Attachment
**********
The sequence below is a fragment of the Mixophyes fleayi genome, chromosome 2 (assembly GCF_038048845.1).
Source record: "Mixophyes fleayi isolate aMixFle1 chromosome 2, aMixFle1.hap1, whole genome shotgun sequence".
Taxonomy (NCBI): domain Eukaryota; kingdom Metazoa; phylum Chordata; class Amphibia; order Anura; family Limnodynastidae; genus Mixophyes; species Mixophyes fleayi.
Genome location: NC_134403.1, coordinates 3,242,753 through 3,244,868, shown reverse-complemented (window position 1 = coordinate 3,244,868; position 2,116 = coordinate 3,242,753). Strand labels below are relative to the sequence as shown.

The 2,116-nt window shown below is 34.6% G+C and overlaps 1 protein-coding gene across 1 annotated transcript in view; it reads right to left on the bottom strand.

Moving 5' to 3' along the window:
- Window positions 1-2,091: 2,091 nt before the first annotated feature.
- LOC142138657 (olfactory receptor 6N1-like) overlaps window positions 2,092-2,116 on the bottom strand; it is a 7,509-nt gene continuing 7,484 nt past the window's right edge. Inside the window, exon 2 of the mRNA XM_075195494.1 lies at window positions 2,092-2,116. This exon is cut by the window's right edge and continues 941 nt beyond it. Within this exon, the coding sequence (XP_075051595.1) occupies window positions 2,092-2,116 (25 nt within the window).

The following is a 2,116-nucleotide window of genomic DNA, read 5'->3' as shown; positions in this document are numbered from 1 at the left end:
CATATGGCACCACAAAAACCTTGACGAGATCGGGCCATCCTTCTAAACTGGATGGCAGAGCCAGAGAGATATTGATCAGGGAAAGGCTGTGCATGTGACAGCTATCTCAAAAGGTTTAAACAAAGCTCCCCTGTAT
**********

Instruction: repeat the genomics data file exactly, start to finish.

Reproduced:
The sequence below is a fragment of the Mixophyes fleayi genome, chromosome 2 (assembly GCF_038048845.1).
Source record: "Mixophyes fleayi isolate aMixFle1 chromosome 2, aMixFle1.hap1, whole genome shotgun sequence".
Taxonomy (NCBI): domain Eukaryota; kingdom Metazoa; phylum Chordata; class Amphibia; order Anura; family Limnodynastidae; genus Mixophyes; species Mixophyes fleayi.
Genome location: NC_134403.1, coordinates 3,242,753 through 3,244,868, shown reverse-complemented (window position 1 = coordinate 3,244,868; position 2,116 = coordinate 3,242,753). Strand labels below are relative to the sequence as shown.

The 2,116-nt window shown below is 34.6% G+C and overlaps 1 protein-coding gene across 1 annotated transcript in view; it reads right to left on the bottom strand.

Moving 5' to 3' along the window:
- Window positions 1-2,091: 2,091 nt before the first annotated feature.
- LOC142138657 (olfactory receptor 6N1-like) overlaps window positions 2,092-2,116 on the bottom strand; it is a 7,509-nt gene continuing 7,484 nt past the window's right edge. Inside the window, exon 2 of the mRNA XM_075195494.1 lies at window positions 2,092-2,116. This exon is cut by the window's right edge and continues 941 nt beyond it. Within this exon, the coding sequence (XP_075051595.1) occupies window positions 2,092-2,116 (25 nt within the window).

The following is a 2,116-nucleotide window of genomic DNA, read 5'->3' as shown; positions in this document are numbered from 1 at the left end:
CATATGGCACCACAAAAACCTTGACGAGATCGGGCCATCCTTCTAAACTGGATGGCAGAGCCAGAGAGATATTGATCAGGGAAAGGCTGTGCATGTGACAGCTATCTCAAAAGGTTTAAACAAAGCTCCCCTGTAT